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Vote on Armed APS Force Rests With Board Leader

By Andrea Schoellkopf
Copyright 2007 Albuquerque Journal; Journal Staff Writer
    Albuquerque school board president Paula Maes appears to be the deciding vote on whether to create a stand-alone and fully armed school police department.
    "I swear to God I don't know what I'm going to do," Maes said in a telephone interview Friday from Los Angeles. "Fundamentally, I'm not a gun person."
    The rest of the board is evenly split, 3-3 down east-west geographic lines, on whether to adopt a community safety commission's recommendation to create a fully certified, stand-alone police force.
    The recommendation also requests higher pay, better equipment and approval for certified officers to carry guns on all shifts.
    APS has estimated it would take nearly $2 million to upgrade its force to law enforcement standards, including the cost of police vehicles and increased salaries that are competitive with other agencies.
    The board, which had voted against the recommendation 4-2 during a policy committee meeting two weeks ago— prompting a "blue flu" sick-out by police officers the next day— is scheduled to take a final vote on the issue Wednesday.
    Board members Mary Lee Martin, Marty Esquivel and Gordon Rowe— who represent the east side of Albuquerque— have said they will support the commission's recommendation.
    Rowe, who was elected to the board after its controversial 2001 vote, had never publicly taken a side on the issue.
    He said Friday he will support a certified department and arming the qualified officers 24/7.
    One reason for backing the recommendation, supporters say, is that a full police department would be eligible for grants. Also, it could use the city's evidence room and officer training programs.
    Berna Facio and Dolores Griego side with board member Robert Lucero— all live west of Interstate 25— in not wanting a stand-alone department with armed officers.
    Lucero argues that it isn't legal for APS to have one and says that city and county law enforcement agencies should take over the district's police duties.
    APS has asked the state Attorney General's Office to determine whether the district can have its own police department or whether state legislation would be needed.
    Facio and Griego don't want any more guns on campus, period.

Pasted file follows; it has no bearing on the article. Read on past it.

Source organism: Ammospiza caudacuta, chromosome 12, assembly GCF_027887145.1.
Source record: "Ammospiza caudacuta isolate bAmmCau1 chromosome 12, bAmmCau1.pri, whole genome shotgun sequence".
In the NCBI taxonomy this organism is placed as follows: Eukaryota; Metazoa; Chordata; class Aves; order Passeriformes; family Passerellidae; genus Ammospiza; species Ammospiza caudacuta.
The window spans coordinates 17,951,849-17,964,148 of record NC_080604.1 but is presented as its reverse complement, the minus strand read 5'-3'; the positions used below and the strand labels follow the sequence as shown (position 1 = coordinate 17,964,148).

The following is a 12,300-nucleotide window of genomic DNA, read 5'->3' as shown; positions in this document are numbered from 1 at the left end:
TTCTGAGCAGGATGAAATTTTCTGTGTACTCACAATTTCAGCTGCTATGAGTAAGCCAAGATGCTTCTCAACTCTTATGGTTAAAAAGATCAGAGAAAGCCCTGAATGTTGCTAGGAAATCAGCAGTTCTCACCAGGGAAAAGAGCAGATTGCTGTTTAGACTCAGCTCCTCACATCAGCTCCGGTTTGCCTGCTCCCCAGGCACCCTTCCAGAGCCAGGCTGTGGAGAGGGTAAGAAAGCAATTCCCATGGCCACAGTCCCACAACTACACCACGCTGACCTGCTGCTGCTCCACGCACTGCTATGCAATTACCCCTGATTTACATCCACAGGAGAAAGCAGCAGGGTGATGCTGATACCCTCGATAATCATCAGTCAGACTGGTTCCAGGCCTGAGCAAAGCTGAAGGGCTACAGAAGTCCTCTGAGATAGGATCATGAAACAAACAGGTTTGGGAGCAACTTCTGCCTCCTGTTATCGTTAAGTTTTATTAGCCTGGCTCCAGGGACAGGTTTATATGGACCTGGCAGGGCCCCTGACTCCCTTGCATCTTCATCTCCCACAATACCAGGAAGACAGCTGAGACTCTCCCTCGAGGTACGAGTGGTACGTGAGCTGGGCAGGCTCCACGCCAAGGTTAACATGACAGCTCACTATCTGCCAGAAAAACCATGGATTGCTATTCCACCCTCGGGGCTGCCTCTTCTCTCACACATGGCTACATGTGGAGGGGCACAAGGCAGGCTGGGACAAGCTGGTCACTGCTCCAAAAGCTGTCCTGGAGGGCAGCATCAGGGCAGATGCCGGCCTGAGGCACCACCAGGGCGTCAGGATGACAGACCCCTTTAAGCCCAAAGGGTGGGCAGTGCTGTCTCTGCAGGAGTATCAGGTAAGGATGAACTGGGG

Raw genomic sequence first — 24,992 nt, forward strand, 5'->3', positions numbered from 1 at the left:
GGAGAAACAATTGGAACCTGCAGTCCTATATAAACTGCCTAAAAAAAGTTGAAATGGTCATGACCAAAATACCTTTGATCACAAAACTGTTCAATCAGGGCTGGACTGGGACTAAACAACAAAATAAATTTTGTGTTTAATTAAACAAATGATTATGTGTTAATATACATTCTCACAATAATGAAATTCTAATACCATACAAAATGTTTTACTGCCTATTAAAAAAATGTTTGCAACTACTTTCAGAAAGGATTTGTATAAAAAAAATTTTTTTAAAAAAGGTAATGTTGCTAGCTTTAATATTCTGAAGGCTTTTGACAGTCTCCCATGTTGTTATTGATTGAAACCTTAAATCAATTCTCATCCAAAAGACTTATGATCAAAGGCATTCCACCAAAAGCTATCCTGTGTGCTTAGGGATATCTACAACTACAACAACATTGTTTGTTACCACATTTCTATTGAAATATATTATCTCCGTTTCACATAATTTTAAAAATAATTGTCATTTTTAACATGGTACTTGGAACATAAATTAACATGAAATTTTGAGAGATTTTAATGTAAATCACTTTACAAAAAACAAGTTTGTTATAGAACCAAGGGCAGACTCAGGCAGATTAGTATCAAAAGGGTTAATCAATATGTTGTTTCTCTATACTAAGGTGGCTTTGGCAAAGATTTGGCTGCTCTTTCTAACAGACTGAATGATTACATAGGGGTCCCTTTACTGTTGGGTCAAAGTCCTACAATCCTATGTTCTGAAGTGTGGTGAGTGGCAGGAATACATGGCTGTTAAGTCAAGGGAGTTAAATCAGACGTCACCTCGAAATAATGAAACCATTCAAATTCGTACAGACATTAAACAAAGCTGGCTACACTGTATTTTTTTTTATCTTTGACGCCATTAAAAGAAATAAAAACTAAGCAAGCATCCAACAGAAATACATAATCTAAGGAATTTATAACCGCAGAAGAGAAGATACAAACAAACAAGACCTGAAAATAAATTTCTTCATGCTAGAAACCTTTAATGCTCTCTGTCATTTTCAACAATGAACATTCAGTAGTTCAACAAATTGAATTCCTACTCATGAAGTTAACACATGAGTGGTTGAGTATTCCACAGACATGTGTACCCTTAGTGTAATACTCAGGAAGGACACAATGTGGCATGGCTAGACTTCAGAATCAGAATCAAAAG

They have been critical of the commission process, saying they weren't aware that the board's policy for arming police was also being reconsidered and that the commission weighed heavily with members who supported changing the policy.
    "All these issues, and they all got lumped into one pot of stew," Griego said during an Aug. 24 meeting. "I didn't like that. It seemed underhanded."
    During that same meeting, Facio said she thought it was more likely for a student to be shot by a police officer than during a mass-killing incident like those that occurred at Columbine High School or Virginia Tech.
    "I just shudder to think of a trigger-happy cop and a kid with a pen or a" comb, said Facio, who later said that her comments during the meeting were "off the record."
    During a board policy-committee meeting two weeks ago, Maes introduced a somewhat confusing motion that essentially would have kept the department at status quo while working toward the recommendations of the safety commission. She later claimed her motion was misunderstood.
    At present, the APS police force is officially a 110-employee security department, with 32 certified officers who have authority to make arrests and write reports through the Bernalillo County Sheriff's Office.
    APS policy prohibits those officers from carrying guns during school hours. They may only remove them from their police vehicles in emergencies with the permission of the superintendent.
    However, APS could change its policy and allow them to carry guns without creating a full-fledged police department. That proposal is not part of the recommendation.